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How to Work Out While Working Out at the Gym

By Edited Jun 11, 2016 1 0

If you’ve ever found yourself stuck in a rut during a typical workout at the gym, it’s time to try new ways to keep your sessions interesting. Instead of spending 10 minutes texting or finding a new song on your phone, challenge yourself to ramp up the volume of your workouts by adding activities in your rest periods! Regardless of your fitness level, here are three ways you can do to spice up your usual routine (and get other benefits at the same time):

1) Dynamic stretching before weighted movements

Whether you plan on using heavier weight on machines and free weight, go on cardio machines for half an hour, or hold intense yoga poses for a whole minute, it’s always good to prime your body for the movement you’re about to do. This way you’ll get your muscles firing on all cylinders, be flexible enough for the range of motion required for the exercise and prevent injuries[1]. If you’re not sure which exercises to use, think of the muscle groups or the movement of the exercise, and do the body weight or low resistance versions, like doing 10 air squats before your set of barbell squats.

 

Weighted barbell squats - a great leg exercise

Another example is using resistance bands to warm up your shoulder and elbow joints before bench presses, pull-ups and other pushing and pulling exercises. Ensure that the bands you use are the narrower, thinner kind with low tension. If you're struggling to stretch the band to do the full range of motion, it's too thick!

It’s also important to keep the static stretching – stretches that involve holding the pose for a few seconds - to a minimum before a workout! This type of stretching relaxes your muscles, making it counter-intuitive for your body if you plan to perform strenuous activity[2].

2) Low intensity cardio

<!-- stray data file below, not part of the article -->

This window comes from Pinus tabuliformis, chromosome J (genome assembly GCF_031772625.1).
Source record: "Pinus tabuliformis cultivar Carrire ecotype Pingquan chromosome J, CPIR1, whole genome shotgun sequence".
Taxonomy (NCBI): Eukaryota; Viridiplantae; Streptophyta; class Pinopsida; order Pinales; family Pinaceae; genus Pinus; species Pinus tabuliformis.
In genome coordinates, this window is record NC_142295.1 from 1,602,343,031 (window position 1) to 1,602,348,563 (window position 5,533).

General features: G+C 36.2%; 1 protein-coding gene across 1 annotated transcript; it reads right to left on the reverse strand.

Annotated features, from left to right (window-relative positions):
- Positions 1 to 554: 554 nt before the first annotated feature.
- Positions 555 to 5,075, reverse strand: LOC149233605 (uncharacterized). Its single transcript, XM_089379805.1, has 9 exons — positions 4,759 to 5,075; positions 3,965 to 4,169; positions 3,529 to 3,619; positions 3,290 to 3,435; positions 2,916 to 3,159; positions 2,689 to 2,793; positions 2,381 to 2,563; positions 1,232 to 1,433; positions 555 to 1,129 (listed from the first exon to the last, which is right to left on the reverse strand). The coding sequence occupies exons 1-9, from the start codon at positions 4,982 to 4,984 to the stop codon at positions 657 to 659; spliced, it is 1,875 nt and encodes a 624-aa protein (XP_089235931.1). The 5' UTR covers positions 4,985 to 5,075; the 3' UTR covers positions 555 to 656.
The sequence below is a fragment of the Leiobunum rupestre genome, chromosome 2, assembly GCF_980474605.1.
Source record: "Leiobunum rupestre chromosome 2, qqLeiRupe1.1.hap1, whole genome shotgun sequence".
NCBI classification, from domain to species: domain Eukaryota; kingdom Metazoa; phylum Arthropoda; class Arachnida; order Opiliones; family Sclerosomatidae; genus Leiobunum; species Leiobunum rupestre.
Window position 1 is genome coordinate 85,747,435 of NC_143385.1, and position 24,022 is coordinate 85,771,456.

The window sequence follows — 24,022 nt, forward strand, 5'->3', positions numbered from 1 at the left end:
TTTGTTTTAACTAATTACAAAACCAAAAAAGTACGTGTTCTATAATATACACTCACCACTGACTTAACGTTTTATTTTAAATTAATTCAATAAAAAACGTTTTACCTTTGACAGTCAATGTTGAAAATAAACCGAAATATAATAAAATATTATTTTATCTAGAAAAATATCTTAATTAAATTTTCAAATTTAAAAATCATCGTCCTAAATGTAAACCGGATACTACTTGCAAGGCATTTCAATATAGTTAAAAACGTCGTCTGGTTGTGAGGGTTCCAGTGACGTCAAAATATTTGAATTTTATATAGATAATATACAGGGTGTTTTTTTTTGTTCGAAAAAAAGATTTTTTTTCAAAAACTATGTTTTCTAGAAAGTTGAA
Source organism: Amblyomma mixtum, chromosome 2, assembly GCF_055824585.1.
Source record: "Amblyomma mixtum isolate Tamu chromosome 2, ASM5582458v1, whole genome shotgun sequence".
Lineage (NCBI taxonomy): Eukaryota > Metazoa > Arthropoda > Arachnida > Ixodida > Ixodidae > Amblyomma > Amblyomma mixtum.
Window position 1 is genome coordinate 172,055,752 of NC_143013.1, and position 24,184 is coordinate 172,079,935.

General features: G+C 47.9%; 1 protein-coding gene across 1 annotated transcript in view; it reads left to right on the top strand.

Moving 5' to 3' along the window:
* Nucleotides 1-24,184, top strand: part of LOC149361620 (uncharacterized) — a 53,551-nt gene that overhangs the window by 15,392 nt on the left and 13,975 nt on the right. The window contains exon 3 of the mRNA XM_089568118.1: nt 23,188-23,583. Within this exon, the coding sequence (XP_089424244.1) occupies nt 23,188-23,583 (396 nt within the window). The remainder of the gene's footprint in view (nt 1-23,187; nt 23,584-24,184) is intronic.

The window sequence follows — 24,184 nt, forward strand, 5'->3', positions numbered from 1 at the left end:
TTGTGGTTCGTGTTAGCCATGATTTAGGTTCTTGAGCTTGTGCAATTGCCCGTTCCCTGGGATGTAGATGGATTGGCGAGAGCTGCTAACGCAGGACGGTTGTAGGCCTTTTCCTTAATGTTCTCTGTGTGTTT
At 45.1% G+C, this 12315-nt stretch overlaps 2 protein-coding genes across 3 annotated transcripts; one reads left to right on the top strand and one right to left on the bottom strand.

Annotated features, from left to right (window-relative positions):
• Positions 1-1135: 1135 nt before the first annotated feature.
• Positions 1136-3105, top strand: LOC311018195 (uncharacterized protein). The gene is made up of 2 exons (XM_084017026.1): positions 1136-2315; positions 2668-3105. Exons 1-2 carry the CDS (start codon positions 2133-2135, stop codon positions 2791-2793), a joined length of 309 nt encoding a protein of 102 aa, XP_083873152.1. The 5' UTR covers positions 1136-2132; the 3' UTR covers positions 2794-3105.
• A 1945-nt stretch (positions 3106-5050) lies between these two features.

This might be tricky if your gym is always packed, but if you can leave your station without someone stealing it ten seconds after you leave, you can burn some extra calories while “resting” (active rest!) for your next exercise just by walking briskly around the gym. You don’t even have to hop on the treadmill to do this. The key is to build a habit of constant movement – even simple activities like walking has many health benefits like reducing the risk of heart disease and osteoporosis[3]. To add some challenge to this activity, go up or down a flight of stairs inside your gym after your sets.

A body in motion tends to stays in motion. After all, why are you going to the gym if not to get healthier?

3) Equipment clean-up

This one is great in so many ways, and often overlooked. Maybe you’ve started your session with 35 pound plates, dumbbells and other various gym equipment scattered all over the place. Well, walking around the weight room while carrying weighted things to is a workout in itself! Picking up equipment and putting them back in place is a simple yet effective way to build up functional strength – real-life strength you can apply on a day-to-day basis, and the short walks in between cleaning up the area can be considered a conditioning drill on its own. Make it a habit and you will notice that carrying groceries to your car and lifting furniture at home while you vacuum will be noticeably easier.  You might also make new friends in your gym’s personal trainers when you do this enough times.

In conclusion, you’re not limited to these methods. There are about a thousand gym routines out there so stick to what will meet your goals, but don’t forget to keep it interesting to make sure you do your workouts consistently.

Rest well-earned

 

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Bibliography

  1. Shellock FG, Prenctice WE "Warming-up and stretching for improved physical performance and prevention of sports-related injuries.." Sports Medicine. (1985): 267-78.
  2. Simic L, Sarabon N, Markovic G "Does pre-exercise static stretching inhibit maximal muscular performance? A meta-analytical review.." Scandinavian Journal of Medicine & Science in Sports. 23 (2013): 131-48.
  3. American Heart Association "The Benefits of Walking." startwalkingnow.org. 3/09/2014 <Web >

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